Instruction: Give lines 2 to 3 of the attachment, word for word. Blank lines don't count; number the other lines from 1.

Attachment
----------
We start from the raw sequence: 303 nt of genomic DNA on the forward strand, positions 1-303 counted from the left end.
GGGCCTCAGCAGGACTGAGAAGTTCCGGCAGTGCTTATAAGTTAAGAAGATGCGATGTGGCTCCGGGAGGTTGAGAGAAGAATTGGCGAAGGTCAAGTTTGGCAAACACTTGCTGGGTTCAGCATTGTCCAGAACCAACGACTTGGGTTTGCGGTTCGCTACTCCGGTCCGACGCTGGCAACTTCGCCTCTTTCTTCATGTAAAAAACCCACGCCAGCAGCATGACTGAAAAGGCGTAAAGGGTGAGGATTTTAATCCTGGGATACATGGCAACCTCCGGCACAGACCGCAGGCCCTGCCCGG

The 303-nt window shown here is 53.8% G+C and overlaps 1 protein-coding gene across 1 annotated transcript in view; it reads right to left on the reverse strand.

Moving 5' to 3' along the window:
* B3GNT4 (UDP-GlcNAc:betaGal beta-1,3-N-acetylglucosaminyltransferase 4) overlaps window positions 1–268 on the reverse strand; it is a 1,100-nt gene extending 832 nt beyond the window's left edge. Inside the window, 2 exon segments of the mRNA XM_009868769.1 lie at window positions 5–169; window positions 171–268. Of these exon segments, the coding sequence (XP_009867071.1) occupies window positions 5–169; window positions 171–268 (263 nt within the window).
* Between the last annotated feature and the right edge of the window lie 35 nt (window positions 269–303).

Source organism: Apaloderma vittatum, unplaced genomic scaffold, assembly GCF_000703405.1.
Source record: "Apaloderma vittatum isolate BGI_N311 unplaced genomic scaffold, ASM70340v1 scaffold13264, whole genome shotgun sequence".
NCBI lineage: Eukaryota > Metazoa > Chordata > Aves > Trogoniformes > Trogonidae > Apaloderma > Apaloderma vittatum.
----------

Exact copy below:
GGGCCTCAGCAGGACTGAGAAGTTCCGGCAGTGCTTATAAGTTAAGAAGATGCGATGTGGCTCCGGGAGGTTGAGAGAAGAATTGGCGAAGGTCAAGTTTGGCAAACACTTGCTGGGTTCAGCATTGTCCAGAACCAACGACTTGGGTTTGCGGTTCGCTACTCCGGTCCGACGCTGGCAACTTCGCCTCTTTCTTCATGTAAAAAACCCACGCCAGCAGCATGACTGAAAAGGCGTAAAGGGTGAGGATTTTAATCCTGGGATACATGGCAACCTCCGGCACAGACCGCAGGCCCTGCCCGG

The 303-nt window shown here is 53.8% G+C and overlaps 1 protein-coding gene across 1 annotated transcript in view; it reads right to left on the reverse strand.